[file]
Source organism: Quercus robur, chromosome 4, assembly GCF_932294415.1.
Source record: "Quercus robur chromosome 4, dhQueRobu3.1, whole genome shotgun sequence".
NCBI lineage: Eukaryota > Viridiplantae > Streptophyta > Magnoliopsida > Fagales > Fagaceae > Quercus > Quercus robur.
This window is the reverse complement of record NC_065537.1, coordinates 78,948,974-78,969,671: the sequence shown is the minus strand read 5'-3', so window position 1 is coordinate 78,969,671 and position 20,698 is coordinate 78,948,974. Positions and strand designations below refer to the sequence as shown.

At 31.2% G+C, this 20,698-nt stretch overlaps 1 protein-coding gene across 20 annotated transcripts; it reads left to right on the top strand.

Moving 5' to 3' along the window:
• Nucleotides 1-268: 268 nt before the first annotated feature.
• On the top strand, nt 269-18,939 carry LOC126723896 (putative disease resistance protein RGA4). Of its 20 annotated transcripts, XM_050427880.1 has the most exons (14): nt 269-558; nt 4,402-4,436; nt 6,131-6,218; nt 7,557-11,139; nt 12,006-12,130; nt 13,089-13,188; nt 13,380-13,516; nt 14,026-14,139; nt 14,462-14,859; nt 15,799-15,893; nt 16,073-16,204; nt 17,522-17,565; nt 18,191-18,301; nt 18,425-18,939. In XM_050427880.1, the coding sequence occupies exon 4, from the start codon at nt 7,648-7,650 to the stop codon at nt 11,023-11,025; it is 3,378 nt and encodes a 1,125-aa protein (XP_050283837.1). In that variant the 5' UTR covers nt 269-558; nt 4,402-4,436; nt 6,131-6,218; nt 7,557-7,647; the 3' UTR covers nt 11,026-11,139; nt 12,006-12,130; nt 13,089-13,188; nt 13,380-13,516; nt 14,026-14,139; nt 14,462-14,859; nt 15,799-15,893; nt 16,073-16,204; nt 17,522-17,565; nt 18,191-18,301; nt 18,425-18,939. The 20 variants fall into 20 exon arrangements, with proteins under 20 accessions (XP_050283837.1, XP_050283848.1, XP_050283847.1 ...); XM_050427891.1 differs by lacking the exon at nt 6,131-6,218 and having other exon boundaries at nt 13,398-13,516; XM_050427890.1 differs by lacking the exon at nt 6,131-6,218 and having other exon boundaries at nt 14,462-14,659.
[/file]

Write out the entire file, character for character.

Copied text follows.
Source organism: Quercus robur, chromosome 4, assembly GCF_932294415.1.
Source record: "Quercus robur chromosome 4, dhQueRobu3.1, whole genome shotgun sequence".
NCBI lineage: Eukaryota > Viridiplantae > Streptophyta > Magnoliopsida > Fagales > Fagaceae > Quercus > Quercus robur.
This window is the reverse complement of record NC_065537.1, coordinates 78,948,974-78,969,671: the sequence shown is the minus strand read 5'-3', so window position 1 is coordinate 78,969,671 and position 20,698 is coordinate 78,948,974. Positions and strand designations below refer to the sequence as shown.

At 31.2% G+C, this 20,698-nt stretch overlaps 1 protein-coding gene across 20 annotated transcripts; it reads left to right on the top strand.

Moving 5' to 3' along the window:
• Nucleotides 1-268: 268 nt before the first annotated feature.
• On the top strand, nt 269-18,939 carry LOC126723896 (putative disease resistance protein RGA4). Of its 20 annotated transcripts, XM_050427880.1 has the most exons (14): nt 269-558; nt 4,402-4,436; nt 6,131-6,218; nt 7,557-11,139; nt 12,006-12,130; nt 13,089-13,188; nt 13,380-13,516; nt 14,026-14,139; nt 14,462-14,859; nt 15,799-15,893; nt 16,073-16,204; nt 17,522-17,565; nt 18,191-18,301; nt 18,425-18,939. In XM_050427880.1, the coding sequence occupies exon 4, from the start codon at nt 7,648-7,650 to the stop codon at nt 11,023-11,025; it is 3,378 nt and encodes a 1,125-aa protein (XP_050283837.1). In that variant the 5' UTR covers nt 269-558; nt 4,402-4,436; nt 6,131-6,218; nt 7,557-7,647; the 3' UTR covers nt 11,026-11,139; nt 12,006-12,130; nt 13,089-13,188; nt 13,380-13,516; nt 14,026-14,139; nt 14,462-14,859; nt 15,799-15,893; nt 16,073-16,204; nt 17,522-17,565; nt 18,191-18,301; nt 18,425-18,939. The 20 variants fall into 20 exon arrangements, with proteins under 20 accessions (XP_050283837.1, XP_050283848.1, XP_050283847.1 ...); XM_050427891.1 differs by lacking the exon at nt 6,131-6,218 and having other exon boundaries at nt 13,398-13,516; XM_050427890.1 differs by lacking the exon at nt 6,131-6,218 and having other exon boundaries at nt 14,462-14,659.